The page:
The Morehead City waterfront and downtown area go together hand in hand, in fact, with a number of marinas and docking spaces available for travelers who are arriving by boat. Several marinas, including the Morehead City Yacht Basin, the Portside Marina, and the Spooners Creek Marina, call this section of the Inner Banks home, and the town of Morehead City even has its own public docking facilities, newly completed, with deep water slips that are close to Arendell Street, one of the major streets that runs along Morehead City in the heart of the downtown region.
The coastal town of Beaufort has quickly become one of the most popular vacation destinations for Inner Banks travelers and boating enthusiasts of all varieties, and for good reason. The small 2.7 mile town, (surrounded by nearly a mile of water), is a vacationer and maritime lover's dream, with a hearty downtown scene lined with shops, galleries, and acclaimed restaurants, in addition to dozens of maritime supply stores.
Hitting the seashore in Atlantic Beach is an easy venture, thanks to a number of local public beach accesses, including the sprawling Picnic Street Park. With a prime locale that straddles the borders of the Fort Macon State Park and the town limits of Atlantic Beach, this expansive parking area, known locally as "The Bathhouse," can accommodate hundreds of summer visitors, and provides a perfectly relaxing and undeveloped stretch of seashore that's easy to enjoy on any summer day.
An easy walk that is shaded year-round, and can be easily tackled by hikers of all abilities and in virtually any season, the Hoop Pole Creek Nature Trail is a great way for newcomers to uncover the more secluded natural landscapes of this otherwise resort town.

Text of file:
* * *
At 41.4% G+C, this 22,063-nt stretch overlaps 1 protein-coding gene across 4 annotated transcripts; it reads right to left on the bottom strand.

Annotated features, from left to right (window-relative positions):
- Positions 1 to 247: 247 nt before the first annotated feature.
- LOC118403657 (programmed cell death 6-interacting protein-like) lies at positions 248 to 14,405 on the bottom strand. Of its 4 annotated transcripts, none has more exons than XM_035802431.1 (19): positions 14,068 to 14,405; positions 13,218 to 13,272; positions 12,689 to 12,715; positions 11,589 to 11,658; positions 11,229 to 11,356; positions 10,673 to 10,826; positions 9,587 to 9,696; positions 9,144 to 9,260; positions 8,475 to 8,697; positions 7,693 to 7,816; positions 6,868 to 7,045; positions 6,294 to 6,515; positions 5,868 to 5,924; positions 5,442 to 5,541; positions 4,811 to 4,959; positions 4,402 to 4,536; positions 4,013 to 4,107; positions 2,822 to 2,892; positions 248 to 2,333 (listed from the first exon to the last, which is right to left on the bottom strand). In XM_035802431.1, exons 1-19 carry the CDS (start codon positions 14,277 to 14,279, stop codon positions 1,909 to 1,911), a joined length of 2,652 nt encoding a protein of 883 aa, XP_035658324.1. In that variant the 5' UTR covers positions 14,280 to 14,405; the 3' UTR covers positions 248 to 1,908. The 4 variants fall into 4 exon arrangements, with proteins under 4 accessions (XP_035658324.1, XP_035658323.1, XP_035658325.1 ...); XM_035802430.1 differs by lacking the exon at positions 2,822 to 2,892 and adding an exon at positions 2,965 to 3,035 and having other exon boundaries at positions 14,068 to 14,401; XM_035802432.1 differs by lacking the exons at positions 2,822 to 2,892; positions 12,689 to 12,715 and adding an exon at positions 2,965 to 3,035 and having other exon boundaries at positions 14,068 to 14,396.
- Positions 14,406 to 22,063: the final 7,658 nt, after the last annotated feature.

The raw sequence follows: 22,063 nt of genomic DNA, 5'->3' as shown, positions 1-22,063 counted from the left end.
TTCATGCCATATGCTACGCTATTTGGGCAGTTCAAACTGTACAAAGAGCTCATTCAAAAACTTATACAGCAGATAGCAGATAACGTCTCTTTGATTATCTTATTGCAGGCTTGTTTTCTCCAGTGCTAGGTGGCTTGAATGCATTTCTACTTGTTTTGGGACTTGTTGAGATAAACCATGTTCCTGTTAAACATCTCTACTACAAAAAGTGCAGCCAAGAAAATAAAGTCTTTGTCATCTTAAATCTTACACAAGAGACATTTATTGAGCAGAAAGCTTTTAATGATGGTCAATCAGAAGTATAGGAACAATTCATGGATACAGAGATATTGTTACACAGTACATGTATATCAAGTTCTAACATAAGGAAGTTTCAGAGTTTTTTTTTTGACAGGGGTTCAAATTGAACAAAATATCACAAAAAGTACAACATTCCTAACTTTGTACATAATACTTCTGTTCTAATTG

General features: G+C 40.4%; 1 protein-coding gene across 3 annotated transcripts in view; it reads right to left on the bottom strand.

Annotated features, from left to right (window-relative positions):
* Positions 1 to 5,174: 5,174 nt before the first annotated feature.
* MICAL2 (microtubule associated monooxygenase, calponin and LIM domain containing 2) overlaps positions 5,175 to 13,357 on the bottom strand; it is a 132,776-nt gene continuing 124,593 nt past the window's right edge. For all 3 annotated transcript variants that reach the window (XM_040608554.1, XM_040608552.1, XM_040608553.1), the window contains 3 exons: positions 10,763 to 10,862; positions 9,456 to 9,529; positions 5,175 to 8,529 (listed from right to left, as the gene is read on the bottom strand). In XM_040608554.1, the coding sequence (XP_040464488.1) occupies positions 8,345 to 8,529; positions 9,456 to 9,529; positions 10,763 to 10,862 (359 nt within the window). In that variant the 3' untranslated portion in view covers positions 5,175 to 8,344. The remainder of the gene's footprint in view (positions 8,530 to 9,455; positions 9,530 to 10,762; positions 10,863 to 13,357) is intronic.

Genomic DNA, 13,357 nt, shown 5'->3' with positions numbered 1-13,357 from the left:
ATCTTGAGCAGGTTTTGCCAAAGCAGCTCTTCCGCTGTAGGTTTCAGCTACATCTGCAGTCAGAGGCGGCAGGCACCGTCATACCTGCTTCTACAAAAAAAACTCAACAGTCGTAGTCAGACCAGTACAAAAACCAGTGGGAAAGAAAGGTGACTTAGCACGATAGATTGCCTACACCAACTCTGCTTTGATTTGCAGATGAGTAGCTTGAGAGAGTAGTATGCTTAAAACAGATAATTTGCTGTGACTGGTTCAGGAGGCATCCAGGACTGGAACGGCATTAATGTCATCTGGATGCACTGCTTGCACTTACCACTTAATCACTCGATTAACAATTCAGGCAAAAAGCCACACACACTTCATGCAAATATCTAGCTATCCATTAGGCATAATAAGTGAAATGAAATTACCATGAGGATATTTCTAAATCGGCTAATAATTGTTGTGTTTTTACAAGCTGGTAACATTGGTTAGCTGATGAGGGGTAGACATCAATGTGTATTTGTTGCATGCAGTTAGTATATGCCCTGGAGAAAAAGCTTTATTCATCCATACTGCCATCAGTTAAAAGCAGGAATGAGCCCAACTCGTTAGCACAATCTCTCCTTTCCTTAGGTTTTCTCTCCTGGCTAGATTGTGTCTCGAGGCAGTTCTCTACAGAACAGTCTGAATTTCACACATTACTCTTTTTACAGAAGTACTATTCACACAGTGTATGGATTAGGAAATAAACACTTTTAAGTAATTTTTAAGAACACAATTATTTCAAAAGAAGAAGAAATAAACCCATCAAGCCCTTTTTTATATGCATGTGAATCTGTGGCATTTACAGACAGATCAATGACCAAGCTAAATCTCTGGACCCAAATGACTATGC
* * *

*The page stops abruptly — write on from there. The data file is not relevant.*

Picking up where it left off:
Considering that the Crystal Coast has centuries of history as well as one of the most unique environments along the North Carolina coastline, it should come as no surprise that the region is home to an array of fascinating and thoroughly engaging museums. For a fun and educational rainy day activity, (or just a little excuse to get out of the sun), be sure you check out these “must see” museums that are found throughout the Crystal Coast.
The Crystal Coast has more than 85 miles of coastline, which includes 56 miles of protected and unspoiled beaches that make up the Cape Lookout National Seashore. Because of this, folks will find plenty of stretches of sand where they can use their 4WD vehicle to cruise, explore, and find a remote beach spot to call their own.
The waterfront world of Beaufort, Morehead City, the Shackleford Banks, and everything in between is at a mariner’s fingertips when they launch from the Newport River Pier and Ramp. Located directly on the water in between Morehead City and Beaufort, this sprawling launch site is a popular destination for visiting and local mariners alike.
Once you have your coastal recreational fishing license in hand, it’s time to start thinking about gear. Anglers will find tons of options when it comes to equipment for casting into the surf, from custom designed rods and reels at local tackle shops, to name brand varieties that are designed for multiple areas along the coastline. Here are just a few of the most popular gear options for surf fishermen. Keep in mind that there are endless options available, and your local bait and tackle store staff will be happy to point you in the right direction if you have any questions about what you’ll need for successful surf fishing in any given area along the North Carolina coastline.